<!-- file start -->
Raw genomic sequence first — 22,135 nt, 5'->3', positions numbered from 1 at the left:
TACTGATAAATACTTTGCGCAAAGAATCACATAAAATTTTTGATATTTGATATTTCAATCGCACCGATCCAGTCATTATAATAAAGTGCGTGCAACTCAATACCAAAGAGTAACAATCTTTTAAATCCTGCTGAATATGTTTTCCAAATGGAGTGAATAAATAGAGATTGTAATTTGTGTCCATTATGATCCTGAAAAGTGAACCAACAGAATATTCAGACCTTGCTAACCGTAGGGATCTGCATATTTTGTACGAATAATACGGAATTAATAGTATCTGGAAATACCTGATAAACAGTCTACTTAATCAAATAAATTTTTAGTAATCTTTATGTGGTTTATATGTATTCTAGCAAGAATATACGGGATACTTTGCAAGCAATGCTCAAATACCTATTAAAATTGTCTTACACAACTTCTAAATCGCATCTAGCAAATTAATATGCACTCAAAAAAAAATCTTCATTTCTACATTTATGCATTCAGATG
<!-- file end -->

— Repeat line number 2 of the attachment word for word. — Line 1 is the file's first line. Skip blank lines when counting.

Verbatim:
TACTGATAAATACTTTGCGCAAAGAATCACATAAAATTTTTGATATTTGATATTTCAATCGCACCGATCCAGTCATTATAATAAAGTGCGTGCAACTCAATACCAAAGAGTAACAATCTTTTAAATCCTGCTGAATATGTTTTCCAAATGGAGTGAATAAATAGAGATTGTAATTTGTGTCCATTATGATCCTGAAAAGTGAACCAACAGAATATTCAGACCTTGCTAACCGTAGGGATCTGCATATTTTGTACGAATAATACGGAATTAATAGTATCTGGAAATACCTGATAAACAGTCTACTTAATCAAATAAATTTTTAGTAATCTTTATGTGGTTTATATGTATTCTAGCAAGAATATACGGGATACTTTGCAAGCAATGCTCAAATACCTATTAAAATTGTCTTACACAACTTCTAAATCGCATCTAGCAAATTAATATGCACTCAAAAAAAAATCTTCATTTCTACATTTATGCATTCAGATG